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Joan Daves forwards a set of tax forms related to the German edition of "Stride Toward Freedom".
Secretary McDonald writes Rev. Campbell on Dr. King's behalf, informing him of that Dr. King will consider his invitation to the next Men's and Women's Day celebration.
Vice President Lyndon B. Johnson wrote this note to Dr. King to respectfully decline his invitation to a luncheon and to serve on the board of directors of the Gandhi Society for Human Rights. He states he enjoyed their last meeting and is looking forward to the next one.
This note is to request Dr. King's signature on a contract with Oncken for german language edition of Stride Toward Freedom.
Dr. King expresses his enjoyment upon his return from India. He also gives his opinion on a few issues in India such as India's struggling economy. He first advises that Western nations should aid India in improving their economy. Then he compares the caste system to the race problem in America.
William Johnston of the Episcopal Churchmen for South Africa, writes Wyatt Tee Walker to inform him of an upcoming trip being made by Reverend Alphaeus H. Zulu in Atlanta. Johnston asks that the Reverend reserve a time to meet with Bishop Zulu during his short stay in the city.
Dr. King writes Clarence Lundquist of the Wage, Hour and Public Contracts Division of the Department of Labor to request an investigation into complaints of wage discrimination at the Sea Pak Shrimp factories in Elonia and St. Simon's Island, Georgia.
Edwina C. Johnson claims that the racial problems in the United States are the result of "what is recorded as 'The American Heritage'" and its debasement of African Americans in media, particularly textbooks. Johnson suggests emphasizing the role that African Americans have played in American history. Johnson also provides a list of freedoms that should not be denied to African Americans.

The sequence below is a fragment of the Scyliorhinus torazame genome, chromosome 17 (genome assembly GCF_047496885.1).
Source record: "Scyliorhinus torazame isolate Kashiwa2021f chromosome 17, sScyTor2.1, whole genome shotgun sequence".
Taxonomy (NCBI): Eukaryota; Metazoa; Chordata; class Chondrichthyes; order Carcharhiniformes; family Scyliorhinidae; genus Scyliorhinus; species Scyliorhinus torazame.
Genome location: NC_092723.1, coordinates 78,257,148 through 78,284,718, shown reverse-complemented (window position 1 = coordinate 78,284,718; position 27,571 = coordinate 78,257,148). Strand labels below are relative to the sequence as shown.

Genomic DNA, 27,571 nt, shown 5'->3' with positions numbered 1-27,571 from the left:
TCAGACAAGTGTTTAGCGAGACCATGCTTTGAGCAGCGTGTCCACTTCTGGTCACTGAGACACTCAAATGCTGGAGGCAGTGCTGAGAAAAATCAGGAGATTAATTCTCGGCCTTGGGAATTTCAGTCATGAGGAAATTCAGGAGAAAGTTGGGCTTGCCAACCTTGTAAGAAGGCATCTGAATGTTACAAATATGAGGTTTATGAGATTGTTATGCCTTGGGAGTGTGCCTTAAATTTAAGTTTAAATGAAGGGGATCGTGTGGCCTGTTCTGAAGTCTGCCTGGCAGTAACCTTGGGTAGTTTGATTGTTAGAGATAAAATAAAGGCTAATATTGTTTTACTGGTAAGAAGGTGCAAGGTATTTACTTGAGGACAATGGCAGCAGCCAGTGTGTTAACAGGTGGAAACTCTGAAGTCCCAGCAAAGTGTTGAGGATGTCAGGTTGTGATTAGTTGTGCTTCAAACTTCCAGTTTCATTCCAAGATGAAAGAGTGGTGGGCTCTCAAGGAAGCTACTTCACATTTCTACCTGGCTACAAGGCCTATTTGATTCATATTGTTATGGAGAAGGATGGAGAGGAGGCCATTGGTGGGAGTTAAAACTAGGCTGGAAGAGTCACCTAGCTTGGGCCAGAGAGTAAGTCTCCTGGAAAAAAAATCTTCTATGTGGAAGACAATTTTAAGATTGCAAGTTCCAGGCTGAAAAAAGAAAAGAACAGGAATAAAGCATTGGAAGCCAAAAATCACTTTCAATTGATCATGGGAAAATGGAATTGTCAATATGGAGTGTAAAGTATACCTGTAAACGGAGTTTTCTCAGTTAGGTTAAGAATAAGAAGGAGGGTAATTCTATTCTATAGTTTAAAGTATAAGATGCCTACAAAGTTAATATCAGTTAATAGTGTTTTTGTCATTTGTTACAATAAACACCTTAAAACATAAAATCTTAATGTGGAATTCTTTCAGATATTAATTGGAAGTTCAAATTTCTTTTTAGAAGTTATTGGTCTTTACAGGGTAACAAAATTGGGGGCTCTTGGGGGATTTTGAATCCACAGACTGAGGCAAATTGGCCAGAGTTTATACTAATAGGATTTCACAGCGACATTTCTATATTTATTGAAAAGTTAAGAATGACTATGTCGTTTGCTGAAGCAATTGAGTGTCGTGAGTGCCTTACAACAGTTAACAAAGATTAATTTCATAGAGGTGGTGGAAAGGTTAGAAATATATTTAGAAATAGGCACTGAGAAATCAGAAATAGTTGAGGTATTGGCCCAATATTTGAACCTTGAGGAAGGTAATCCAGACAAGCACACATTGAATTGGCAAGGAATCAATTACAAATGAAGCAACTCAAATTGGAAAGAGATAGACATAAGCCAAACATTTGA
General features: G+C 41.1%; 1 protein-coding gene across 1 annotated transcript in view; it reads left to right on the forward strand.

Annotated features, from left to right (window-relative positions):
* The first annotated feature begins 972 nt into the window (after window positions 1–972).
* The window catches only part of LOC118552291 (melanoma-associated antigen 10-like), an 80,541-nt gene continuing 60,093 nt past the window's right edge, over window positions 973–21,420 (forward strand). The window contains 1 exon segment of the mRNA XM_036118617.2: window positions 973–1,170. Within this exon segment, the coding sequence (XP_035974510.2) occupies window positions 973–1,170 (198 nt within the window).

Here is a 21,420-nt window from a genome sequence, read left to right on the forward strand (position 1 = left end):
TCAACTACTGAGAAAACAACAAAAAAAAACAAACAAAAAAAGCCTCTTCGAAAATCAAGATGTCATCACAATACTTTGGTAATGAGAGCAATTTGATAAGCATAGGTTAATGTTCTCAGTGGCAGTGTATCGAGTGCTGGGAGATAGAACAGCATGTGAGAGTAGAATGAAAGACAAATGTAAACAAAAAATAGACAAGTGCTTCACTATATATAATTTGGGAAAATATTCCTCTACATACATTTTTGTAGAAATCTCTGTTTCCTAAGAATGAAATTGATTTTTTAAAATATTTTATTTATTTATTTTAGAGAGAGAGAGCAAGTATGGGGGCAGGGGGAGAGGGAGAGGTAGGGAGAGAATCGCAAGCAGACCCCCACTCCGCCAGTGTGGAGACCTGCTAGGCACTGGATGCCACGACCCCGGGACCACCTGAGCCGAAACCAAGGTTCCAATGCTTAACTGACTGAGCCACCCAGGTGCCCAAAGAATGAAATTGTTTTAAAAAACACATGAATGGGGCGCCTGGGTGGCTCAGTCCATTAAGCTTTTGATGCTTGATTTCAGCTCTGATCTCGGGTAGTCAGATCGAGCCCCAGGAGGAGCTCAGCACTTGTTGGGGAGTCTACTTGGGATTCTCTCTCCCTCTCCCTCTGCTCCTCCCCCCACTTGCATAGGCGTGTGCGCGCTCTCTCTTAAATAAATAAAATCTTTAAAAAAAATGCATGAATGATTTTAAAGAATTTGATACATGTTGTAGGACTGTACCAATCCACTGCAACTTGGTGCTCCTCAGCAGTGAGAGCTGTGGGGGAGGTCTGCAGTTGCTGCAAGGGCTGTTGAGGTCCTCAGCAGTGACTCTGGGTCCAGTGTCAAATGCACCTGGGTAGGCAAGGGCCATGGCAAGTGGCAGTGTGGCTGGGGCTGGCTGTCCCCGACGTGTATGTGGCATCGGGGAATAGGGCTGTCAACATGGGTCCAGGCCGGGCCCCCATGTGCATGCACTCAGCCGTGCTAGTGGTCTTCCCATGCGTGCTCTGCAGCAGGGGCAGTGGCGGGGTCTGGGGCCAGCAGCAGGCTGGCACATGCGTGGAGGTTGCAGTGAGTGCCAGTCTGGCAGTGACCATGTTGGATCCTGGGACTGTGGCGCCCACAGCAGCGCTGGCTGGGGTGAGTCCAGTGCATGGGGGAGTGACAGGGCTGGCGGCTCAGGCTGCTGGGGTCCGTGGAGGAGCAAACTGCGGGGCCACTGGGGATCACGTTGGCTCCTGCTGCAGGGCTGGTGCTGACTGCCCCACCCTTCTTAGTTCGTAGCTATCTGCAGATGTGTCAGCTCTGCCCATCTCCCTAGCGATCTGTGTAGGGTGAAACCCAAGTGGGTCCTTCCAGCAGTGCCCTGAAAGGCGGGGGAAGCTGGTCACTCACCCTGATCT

President Johnson writes Dr. King thanking him for his sympathetic telegram as he assumes the Presidency and assures him that he will continue the fight for civil rights initiated by President Kennedy.
The Drum Major Instinct, a sermon delivered by Dr. King at the Atlanta Ebenezer Baptist Church, frames the “instinct” as being responsible for the social ills of the world. Dr. King proclaims that racial inequality in America and the war in Vietnam are the result of nations engaging in a “bitter colossal contest for supremacy.” He suggests that the only way to end this “suicidal thrust” is to abide by an altered definition of the instinct – the definition of Jesus Christ.
Dr. King declines an invitation to visit Westchester, Pennsylvania due to the time he must devote to the Chicago campaign and helping political candidates in Alabama.
This column by Dr. King in the New York Amsterdam News highlights Dr. C.O. Simpkins, leader of the United Christian Movement. Following cross burnings on his front lawn, death threats, and other harassment, both his home and summer house were bombed. The arsonists returned again the next day to ensure the complete destruction of both buildings.
David A. Williams writes to Dr.King asking him to visit the local community center while on his trip to speak at the college in Manhattan, Kansas. He explains some of the trouble the local community is facing, such as a proposed highway that would disrupt his neighborhood and community center, as well as housing discrimination.